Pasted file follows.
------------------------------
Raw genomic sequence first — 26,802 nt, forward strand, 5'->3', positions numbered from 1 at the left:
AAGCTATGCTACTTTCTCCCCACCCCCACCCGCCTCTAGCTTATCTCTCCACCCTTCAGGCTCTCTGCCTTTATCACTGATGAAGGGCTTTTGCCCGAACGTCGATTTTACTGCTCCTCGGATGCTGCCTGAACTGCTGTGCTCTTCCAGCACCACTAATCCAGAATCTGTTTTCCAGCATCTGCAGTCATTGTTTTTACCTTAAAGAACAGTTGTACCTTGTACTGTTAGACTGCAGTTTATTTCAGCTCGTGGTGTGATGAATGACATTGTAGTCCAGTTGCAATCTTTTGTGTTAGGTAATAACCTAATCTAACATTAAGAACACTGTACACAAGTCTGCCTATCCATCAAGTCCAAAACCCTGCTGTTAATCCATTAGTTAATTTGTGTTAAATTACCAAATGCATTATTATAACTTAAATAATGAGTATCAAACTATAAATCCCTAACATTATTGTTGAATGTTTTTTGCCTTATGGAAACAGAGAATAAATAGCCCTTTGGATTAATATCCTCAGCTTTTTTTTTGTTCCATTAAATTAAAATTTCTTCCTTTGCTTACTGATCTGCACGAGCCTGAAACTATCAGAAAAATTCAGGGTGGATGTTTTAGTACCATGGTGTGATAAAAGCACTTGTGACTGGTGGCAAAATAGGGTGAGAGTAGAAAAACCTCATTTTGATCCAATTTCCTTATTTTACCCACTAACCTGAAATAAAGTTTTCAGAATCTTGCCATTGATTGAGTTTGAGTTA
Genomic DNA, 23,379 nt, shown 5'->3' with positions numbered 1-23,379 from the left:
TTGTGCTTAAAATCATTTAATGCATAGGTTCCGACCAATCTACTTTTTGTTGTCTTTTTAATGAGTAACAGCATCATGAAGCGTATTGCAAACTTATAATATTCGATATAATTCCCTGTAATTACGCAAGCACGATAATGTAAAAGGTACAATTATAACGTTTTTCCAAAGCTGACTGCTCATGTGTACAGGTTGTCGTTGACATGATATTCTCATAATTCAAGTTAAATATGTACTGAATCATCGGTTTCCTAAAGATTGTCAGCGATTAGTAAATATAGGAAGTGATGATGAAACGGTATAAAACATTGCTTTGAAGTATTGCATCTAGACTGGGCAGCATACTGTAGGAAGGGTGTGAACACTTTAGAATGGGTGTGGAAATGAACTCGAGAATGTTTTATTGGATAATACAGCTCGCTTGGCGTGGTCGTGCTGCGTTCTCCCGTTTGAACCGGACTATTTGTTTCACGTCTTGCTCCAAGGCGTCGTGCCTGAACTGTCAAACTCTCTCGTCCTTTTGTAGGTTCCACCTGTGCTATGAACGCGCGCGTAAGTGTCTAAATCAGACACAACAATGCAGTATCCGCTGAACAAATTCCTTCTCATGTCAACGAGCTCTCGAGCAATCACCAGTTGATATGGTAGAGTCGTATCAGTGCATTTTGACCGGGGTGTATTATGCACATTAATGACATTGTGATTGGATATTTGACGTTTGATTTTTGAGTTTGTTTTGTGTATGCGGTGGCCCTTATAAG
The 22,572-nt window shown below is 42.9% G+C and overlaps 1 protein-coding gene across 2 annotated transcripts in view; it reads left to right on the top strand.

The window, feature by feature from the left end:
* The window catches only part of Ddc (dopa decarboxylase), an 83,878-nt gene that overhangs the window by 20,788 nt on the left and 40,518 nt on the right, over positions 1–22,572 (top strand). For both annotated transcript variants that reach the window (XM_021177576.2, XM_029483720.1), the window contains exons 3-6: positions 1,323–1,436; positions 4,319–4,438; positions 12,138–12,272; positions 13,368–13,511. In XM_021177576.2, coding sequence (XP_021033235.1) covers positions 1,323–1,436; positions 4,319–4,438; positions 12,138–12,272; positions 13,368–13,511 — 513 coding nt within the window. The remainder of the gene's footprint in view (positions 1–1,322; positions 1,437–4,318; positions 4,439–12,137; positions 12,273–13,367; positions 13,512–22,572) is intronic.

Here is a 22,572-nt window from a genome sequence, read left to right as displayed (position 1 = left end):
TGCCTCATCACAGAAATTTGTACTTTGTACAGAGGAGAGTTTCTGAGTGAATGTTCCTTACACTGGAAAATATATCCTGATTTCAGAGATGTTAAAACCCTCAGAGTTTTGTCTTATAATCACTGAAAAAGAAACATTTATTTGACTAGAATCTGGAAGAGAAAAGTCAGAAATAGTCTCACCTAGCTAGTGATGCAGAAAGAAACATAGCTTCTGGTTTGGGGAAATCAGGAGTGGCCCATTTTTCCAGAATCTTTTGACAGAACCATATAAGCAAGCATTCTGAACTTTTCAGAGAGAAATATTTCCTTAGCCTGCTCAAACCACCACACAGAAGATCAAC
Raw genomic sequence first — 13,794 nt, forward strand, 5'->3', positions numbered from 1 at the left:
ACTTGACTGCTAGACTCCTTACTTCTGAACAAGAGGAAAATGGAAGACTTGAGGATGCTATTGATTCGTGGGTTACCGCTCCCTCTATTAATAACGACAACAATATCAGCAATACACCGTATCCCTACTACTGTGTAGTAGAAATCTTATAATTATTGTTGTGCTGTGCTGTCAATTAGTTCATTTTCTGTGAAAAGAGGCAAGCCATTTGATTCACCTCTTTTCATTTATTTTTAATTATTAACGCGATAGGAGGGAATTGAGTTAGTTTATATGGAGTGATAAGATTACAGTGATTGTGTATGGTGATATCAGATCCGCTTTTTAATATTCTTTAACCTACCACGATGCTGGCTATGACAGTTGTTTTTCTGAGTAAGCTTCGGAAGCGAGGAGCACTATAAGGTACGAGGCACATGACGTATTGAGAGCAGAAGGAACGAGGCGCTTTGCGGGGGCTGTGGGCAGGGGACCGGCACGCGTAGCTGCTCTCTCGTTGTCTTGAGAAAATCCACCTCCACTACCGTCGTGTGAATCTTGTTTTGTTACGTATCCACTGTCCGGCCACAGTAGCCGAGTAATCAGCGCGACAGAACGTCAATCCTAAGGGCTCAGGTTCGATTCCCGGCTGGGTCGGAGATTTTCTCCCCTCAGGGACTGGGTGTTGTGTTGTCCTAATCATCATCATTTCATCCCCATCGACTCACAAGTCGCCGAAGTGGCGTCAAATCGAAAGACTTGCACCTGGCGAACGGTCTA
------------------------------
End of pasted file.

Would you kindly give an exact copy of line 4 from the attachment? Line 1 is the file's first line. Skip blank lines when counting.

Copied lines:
TTGTGCTTAAAATCATTTAATGCATAGGTTCCGACCAATCTACTTTTTGTTGTCTTTTTAATGAGTAACAGCATCATGAAGCGTATTGCAAACTTATAATATTCGATATAATTCCCTGTAATTACGCAAGCACGATAATGTAAAAGGTACAATTATAACGTTTTTCCAAAGCTGACTGCTCATGTGTACAGGTTGTCGTTGACATGATATTCTCATAATTCAAGTTAAATATGTACTGAATCATCGGTTTCCTAAAGATTGTCAGCGATTAGTAAATATAGGAAGTGATGATGAAACGGTATAAAACATTGCTTTGAAGTATTGCATCTAGACTGGGCAGCATACTGTAGGAAGGGTGTGAACACTTTAGAATGGGTGTGGAAATGAACTCGAGAATGTTTTATTGGATAATACAGCTCGCTTGGCGTGGTCGTGCTGCGTTCTCCCGTTTGAACCGGACTATTTGTTTCACGTCTTGCTCCAAGGCGTCGTGCCTGAACTGTCAAACTCTCTCGTCCTTTTGTAGGTTCCACCTGTGCTATGAACGCGCGCGTAAGTGTCTAAATCAGACACAACAATGCAGTATCCGCTGAACAAATTCCTTCTCATGTCAACGAGCTCTCGAGCAATCACCAGTTGATATGGTAGAGTCGTATCAGTGCATTTTGACCGGGGTGTATTATGCACATTAATGACATTGTGATTGGATATTTGACGTTTGATTTTTGAGTTTGTTTTGTGTATGCGGTGGCCCTTATAAG